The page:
It's a real bummer to hear that 150 years of industrialization wrecked the Earth so bad that it'll take thousands to recover. It's a much bigger bummer to see the situation in real life. That's exactly what's happening in a large number of Canada's lakes, which are turning into jelly thanks to acid rain.
A new study from Cambridge University scientists shows how acid rain is leading to exploding populations of a particular type of gelatinous plankton that threatens to clog up the country's drinking water filtration systems. Basically, the acid rain zapped the calcium deposits in the soil around a large number of Canada's lakes. Falling calcium levels, in turn, led to the swift decline of certain calcium-rich plankton like Daphnia water fleas, and that meant that their gelatinous, less calcium-dependent competitors in the Holopedium genus (see below) can thrived. Now, many of Canada's lakes look like bowls full of jelly (see above).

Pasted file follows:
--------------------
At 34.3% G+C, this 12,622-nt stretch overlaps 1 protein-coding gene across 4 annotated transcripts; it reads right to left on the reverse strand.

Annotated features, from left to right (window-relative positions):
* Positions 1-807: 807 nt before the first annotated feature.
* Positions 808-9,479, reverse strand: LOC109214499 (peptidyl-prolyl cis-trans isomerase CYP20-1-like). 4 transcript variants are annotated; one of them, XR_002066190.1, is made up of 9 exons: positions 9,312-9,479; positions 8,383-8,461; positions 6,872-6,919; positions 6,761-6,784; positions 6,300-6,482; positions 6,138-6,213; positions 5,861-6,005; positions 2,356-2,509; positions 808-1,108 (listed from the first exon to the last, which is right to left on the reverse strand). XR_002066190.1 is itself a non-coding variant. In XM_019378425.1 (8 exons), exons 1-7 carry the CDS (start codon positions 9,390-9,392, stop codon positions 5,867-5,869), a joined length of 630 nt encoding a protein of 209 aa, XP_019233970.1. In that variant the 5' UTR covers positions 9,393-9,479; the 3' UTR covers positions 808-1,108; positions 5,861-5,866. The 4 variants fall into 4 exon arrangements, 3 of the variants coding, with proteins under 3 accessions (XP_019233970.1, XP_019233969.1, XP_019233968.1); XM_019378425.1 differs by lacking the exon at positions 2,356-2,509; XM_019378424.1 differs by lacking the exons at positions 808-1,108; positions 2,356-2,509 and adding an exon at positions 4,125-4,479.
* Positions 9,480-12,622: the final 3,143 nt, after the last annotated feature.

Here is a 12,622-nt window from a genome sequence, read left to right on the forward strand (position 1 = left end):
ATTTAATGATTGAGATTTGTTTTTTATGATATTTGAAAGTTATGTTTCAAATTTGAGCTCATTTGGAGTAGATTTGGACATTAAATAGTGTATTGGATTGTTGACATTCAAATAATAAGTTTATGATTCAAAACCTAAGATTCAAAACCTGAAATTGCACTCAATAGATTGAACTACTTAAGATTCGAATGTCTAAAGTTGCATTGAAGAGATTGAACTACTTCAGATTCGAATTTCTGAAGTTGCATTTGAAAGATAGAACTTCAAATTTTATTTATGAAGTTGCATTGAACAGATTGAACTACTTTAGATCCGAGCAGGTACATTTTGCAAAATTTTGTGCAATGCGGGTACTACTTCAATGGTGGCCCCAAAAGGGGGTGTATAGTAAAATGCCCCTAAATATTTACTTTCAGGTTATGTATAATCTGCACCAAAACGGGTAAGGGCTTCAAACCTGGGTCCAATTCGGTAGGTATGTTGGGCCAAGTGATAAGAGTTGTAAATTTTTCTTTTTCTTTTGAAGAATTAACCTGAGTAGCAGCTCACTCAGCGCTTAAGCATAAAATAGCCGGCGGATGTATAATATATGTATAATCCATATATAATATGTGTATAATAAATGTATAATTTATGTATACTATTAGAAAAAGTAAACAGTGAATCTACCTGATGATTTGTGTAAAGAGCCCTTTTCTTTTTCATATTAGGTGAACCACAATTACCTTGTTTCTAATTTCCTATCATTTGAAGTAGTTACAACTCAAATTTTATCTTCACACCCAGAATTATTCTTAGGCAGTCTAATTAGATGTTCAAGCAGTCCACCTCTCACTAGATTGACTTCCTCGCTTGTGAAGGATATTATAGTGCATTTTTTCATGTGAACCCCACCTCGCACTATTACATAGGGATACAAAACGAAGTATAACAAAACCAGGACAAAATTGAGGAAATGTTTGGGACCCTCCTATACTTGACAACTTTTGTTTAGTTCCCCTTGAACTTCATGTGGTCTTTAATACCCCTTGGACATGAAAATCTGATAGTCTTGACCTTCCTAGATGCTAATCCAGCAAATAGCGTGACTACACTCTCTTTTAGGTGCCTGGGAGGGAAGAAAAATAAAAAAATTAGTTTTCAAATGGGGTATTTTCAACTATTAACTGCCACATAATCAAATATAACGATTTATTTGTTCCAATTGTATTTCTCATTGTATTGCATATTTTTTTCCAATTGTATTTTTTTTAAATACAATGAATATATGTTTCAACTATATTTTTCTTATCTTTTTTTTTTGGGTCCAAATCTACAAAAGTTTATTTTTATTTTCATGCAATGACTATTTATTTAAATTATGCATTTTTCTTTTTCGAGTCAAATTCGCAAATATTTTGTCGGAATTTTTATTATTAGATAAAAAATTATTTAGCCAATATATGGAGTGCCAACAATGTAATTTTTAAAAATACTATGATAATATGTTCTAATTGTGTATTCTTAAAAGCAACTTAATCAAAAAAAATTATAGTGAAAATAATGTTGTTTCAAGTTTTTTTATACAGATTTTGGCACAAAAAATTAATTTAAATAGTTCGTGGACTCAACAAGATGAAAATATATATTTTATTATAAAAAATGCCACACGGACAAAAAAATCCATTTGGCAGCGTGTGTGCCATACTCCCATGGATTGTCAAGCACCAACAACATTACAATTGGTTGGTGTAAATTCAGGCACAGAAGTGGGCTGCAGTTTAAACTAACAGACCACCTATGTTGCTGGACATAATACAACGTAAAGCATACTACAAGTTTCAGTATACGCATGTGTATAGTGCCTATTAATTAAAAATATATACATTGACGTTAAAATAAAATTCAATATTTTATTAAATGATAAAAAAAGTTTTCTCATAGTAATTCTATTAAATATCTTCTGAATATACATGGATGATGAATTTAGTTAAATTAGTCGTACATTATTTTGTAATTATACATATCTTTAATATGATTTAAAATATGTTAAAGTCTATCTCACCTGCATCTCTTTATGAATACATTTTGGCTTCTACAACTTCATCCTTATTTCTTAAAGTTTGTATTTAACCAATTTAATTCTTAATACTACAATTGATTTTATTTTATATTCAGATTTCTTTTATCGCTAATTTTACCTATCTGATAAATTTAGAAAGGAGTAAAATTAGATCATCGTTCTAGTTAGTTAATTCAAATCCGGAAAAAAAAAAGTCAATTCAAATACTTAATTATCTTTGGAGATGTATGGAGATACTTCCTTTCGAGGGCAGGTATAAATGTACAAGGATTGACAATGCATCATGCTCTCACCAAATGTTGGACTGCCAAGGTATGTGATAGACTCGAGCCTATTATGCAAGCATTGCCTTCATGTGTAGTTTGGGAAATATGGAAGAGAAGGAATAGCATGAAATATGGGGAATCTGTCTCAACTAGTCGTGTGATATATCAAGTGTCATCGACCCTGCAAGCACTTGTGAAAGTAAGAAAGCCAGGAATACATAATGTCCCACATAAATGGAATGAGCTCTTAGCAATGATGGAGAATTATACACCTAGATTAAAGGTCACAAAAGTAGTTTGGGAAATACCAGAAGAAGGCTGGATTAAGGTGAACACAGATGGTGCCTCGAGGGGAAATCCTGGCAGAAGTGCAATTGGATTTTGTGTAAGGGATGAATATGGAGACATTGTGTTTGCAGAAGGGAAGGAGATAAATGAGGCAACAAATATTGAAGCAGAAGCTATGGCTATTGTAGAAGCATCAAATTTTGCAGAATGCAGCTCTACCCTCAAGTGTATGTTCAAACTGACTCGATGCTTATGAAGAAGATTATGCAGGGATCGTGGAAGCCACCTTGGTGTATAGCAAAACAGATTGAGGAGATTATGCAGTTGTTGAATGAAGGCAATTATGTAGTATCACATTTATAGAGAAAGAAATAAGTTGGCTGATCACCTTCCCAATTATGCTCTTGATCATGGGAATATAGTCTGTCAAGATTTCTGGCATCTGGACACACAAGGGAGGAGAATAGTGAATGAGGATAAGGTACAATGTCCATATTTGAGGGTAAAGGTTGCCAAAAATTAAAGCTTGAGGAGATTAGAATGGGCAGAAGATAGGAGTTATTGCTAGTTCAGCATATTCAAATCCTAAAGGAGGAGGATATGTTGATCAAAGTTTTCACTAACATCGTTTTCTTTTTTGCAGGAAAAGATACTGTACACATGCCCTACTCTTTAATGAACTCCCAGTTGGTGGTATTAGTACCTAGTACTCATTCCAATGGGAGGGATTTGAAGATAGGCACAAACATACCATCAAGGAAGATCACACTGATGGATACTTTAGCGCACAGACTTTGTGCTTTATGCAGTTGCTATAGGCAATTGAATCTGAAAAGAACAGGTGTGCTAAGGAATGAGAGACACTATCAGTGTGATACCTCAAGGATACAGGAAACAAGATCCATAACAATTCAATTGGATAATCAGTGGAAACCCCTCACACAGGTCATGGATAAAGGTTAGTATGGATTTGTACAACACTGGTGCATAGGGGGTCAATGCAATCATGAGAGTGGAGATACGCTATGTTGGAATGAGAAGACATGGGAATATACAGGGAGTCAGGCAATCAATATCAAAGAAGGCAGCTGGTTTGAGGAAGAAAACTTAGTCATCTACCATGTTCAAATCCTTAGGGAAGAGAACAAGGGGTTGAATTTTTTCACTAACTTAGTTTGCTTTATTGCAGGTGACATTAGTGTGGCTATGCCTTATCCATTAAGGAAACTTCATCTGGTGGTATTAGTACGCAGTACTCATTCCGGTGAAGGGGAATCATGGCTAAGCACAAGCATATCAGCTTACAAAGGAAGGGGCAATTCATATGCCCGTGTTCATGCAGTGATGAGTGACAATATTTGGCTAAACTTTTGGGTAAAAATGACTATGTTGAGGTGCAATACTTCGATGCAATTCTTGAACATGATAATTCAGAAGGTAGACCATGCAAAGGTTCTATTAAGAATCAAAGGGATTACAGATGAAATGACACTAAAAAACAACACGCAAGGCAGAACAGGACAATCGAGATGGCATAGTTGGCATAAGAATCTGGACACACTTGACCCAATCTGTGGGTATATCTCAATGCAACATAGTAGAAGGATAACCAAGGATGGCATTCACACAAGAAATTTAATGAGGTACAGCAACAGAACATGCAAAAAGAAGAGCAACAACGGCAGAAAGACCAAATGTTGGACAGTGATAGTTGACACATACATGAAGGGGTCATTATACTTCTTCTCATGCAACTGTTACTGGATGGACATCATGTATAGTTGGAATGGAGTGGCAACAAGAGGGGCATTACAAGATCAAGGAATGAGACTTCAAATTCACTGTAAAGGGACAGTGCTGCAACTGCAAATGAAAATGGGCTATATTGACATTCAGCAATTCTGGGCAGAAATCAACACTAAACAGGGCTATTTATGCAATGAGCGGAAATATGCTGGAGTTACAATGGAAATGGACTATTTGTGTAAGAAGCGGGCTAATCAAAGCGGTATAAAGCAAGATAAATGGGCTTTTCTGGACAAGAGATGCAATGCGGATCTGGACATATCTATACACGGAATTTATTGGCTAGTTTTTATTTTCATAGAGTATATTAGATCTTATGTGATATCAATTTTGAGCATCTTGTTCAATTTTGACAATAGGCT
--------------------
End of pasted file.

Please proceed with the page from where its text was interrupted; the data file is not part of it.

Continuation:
What's the problem with exploding populations of Canadian, jelly-clad plankton? Well, this just isn't what nature intended.
"It may take thousands of years to return to historic lake water calcium concentrations solely from natural weathering of surrounding watersheds," said Dr. Andrew Tanentzap from the University of Cambridge's Department of Plant Sciences who co-authored the study. "In the meanwhile, while we've stopped acid rain and improved the pH of many of these lakes, we cannot claim complete recovery from acidification. Instead, we many have pushed these lakes into an entirely new ecological state."
This "new ecological state" situation is especially problematic when you consider the fact that some 20-percent of Canada's drinking water comes from these lakes. So even though you don't hear about acid rain on the news as much as you used to, the effects are everlasting. And the United States isn't doing much better, either. [Cambridge via CityLab]
Images via Ron Ingram, Ontario Ministry of the Environment / Michael Arts, Canada Centre for Inland Waters